Wednesday 29 June 2022 | 3-4:30pm. All Welcome.
Join us at Stanley Picker Gallery to hear Maeve Brennan in conversation about her current project and research-based practice with Kingston School of Art Professor Elizabeth Price.
Register your attendance for free via eventbrite.
A recording of the conversation between Maeve Brennan and Elizabeth Price will be uploaded following the event.
Maeve Brennan An Excavation is a new body of work derived from Brennan’s long-term research project The Goods (2018–ongoing), carried out in collaboration with forensic archaeologist Dr Christos Tsirogiannis. Central to the exhibition is a major new film commission An Excavation (2022), documenting a forensic investigation into a crate of looted antiquities discovered at Geneva Freeport in 2014. The exhibition will also launch Illicit Antiquities Network, an ambitious digital project developed throughout Brennan’s Stanley Picker Fellowship.
Click here to watch a trailer for An Excavation (2022) by Maeve Brennan.
Maeve Brennan is an artist and filmmaker, based in London, appointed to the Stanley Picker Fellowships at Kingston University in 2019. Brennan is currently participating in British Art Show 9 and was a recipient of the Paul Hamlyn Foundation Award 2021.
Thursday 18 March 2021
Join us to hear Oreet Ashery, Nadia Hebson and Judy Rabinowitz Price in conversation with each other, for the third in our series of Online Salons to facilitate exchange and dialogue between the creative community around the Gallery. Each of the three artists has created significant bodies of work over recent years that have (re)considered the lives and work of other women artists.
Oreet Ashery is a former Stanley Picker Fellow whose award-winning web series Revisiting Genesis premiered at her Fellowship exhibition in 2016. Nadia Hebson is an artist based in Stockholm, who over the past year has been the Dorich House Museum Studio Resident remotely, and recently published her contribution to Dora: Dialogue’s on Women’s Creative Practice and Thinking. Judy Rabinowitz Price‘s recent exhibition at the Gallery The End of the Sentence presented her research on Holloway Women’s Prison.
The first two Online Salons featuring Larry Achiampong, Maeve Brennan & Erika Tan and Dani Admiss, Ben Judd & The Decorators are now available to watch in full online.
Zikun Feng is a Chinese, London-based photographer interested in urban landscapes and the impact of socio/economic conditions. He has a BA in international relations and is studying MA Photography at Kingston School of Art.
In a new body of work Unimagined, Feng has created a series of conceptual images that deconstruct daily life under COVID-19 and reflects upon his emotions during the pandemic. Photographing in a studio and in his lived environment Feng focuses on props related to PPE such as face masks, hand gloves and sanitisers. This work has been created under the pressure and restrictions of endless hours and days behind closed doors in domestic environments. Feng says, “my fear of the virus transformed me into a state of numbness, irritability, insecurity, boredom and discomfort.”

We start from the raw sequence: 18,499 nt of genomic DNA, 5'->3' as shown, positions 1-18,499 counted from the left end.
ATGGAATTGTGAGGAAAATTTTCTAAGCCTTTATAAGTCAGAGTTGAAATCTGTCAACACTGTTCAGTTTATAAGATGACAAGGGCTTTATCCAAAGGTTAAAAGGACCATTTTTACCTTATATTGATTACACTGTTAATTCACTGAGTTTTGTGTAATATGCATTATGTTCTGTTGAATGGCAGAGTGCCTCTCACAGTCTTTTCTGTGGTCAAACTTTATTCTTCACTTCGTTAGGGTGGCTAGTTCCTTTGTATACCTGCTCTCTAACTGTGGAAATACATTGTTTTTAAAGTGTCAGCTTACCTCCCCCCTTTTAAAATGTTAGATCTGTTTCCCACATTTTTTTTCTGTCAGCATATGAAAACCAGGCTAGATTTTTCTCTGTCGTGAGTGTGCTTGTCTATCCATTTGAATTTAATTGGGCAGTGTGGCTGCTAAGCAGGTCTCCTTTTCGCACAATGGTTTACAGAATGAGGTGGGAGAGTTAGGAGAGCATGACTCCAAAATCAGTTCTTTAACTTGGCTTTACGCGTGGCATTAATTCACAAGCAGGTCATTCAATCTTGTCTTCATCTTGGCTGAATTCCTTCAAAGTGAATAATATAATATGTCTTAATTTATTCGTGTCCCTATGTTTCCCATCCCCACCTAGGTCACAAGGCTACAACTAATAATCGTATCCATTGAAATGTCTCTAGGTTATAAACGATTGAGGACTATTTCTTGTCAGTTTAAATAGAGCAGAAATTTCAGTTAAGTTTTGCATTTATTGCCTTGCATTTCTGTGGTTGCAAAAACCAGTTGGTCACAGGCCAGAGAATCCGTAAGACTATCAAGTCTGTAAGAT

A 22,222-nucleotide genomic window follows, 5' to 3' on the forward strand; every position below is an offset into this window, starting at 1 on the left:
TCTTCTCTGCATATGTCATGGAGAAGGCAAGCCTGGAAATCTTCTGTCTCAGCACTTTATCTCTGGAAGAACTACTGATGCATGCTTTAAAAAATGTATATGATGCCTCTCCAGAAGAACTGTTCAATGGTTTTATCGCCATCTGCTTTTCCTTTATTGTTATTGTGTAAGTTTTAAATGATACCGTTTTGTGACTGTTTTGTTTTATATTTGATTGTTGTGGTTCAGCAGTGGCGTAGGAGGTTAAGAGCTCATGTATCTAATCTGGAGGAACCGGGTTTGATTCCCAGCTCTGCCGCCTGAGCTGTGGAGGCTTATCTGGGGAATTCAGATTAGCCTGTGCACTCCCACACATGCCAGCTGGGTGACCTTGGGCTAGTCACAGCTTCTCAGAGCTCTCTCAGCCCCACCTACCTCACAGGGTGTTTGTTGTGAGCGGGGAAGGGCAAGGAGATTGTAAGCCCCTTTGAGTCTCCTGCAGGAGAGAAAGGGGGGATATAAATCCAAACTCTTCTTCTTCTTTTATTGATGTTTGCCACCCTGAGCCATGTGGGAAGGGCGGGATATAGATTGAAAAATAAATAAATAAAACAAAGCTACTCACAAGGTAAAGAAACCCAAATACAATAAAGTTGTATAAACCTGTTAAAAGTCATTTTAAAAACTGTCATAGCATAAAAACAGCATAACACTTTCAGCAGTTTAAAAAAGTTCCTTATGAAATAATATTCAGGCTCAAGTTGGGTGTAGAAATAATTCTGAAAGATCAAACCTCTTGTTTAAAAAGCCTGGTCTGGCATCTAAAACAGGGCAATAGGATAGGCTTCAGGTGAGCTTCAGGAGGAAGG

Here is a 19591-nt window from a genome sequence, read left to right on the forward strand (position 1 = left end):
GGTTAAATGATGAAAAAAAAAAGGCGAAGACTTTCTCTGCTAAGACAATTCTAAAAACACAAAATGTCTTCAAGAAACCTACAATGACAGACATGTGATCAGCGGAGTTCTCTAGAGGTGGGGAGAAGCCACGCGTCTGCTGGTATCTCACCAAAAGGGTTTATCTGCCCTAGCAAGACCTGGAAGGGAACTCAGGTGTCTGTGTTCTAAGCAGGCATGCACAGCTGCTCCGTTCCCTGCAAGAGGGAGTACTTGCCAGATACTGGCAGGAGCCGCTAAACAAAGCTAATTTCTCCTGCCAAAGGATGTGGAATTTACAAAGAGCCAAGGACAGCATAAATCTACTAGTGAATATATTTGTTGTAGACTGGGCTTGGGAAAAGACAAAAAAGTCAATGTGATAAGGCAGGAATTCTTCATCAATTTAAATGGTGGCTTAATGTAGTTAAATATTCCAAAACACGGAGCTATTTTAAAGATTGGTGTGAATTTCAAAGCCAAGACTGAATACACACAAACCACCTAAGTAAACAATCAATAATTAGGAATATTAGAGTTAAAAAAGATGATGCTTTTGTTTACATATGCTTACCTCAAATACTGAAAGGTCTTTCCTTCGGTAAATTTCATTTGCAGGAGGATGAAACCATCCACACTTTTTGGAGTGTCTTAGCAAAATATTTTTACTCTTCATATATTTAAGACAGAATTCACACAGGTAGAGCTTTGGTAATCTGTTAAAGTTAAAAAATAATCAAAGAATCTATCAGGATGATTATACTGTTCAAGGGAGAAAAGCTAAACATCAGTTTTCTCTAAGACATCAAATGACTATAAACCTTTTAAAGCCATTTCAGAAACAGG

The epidemic is deconstructing daily life. Life as we knew it, social and racial structures, ideologies, established orders are all being dismantled and reconstructed and survival has become the new center of life. The contradictions and tensions between entertainment, work, family and career have been replaced by security and freedom, between self-enclosure and social needs, between rationality and sensibility.
In Unimagined, Feng expresses his ambivalent emotions by enlarging these contradictions: the protection of masks versus the masks physical discomfort; needs and fears of other individuals and our dependence on information versus our skepticism about authoritative propaganda. Feng also raises broader questions through images: Which is more important, safety or freedom? Has the epidemic changed our how we value life? When daily life becomes no longer daily, what has it become?
She has Always Conformed (2021)
Chen Yang was born in China in 1998. Before coming to Kingston University to study an MA in Photography, she completed a degree in Literature of Drama and Film in China.
She has Always Conformed is a deeply personal project that focuses on the complex growth issues of Chinese girls. Yang grew up in an environment which was not only full of love but also discipline. Her work is dedicated to raising awareness of how female adolescents are educated in China under strict parental control and the exaggerated standards of female morality imposed by society.
In She has Always Conformed, while living alone in the UK, Yang explores her vulnerabilities and desires as she grapples with transforming into the young women she would like to be. This rite of passage is played out through a series of self-portraits using props related to her childhood and cultural background including Chinese traditional clothes and the symbolic green paint used in Chinese state institutions. In these self-portraits her face is never revealed, her hair acting as a mask or disguise expressing shame or fear as she searches for an identity outside of the cultural and familial constraints imposed on her.
Pandora’s Armpits (2021)
Yifan Zhou is an artist from China studying MA Photography at Kingston School of Art. Her work explores her own life experience and cultural environment. In Pandora’s Armpits, Zhou employs photomontage and collage combined with drawings and illustration to create imaginative colourful images meditating on her deeply personal relation with the world.
One of the recurrent elements in the work are images of armpits. For Zhou, the armpit is something that needs to be hidden. For her it is an intensely private and sacred part of the body that should never be shown in public. Using this as her starting point she has developed a series of montages that suggest that the armpit when opened is akin to a Pandora’s box. According to the myth, Pandora opened a jar left in her care, containing sickness, death, and many other unspecified evils which were then released into the world. Though she hastened to close the container and left behind was either hope, or the pessimistic translation deceptive expectation.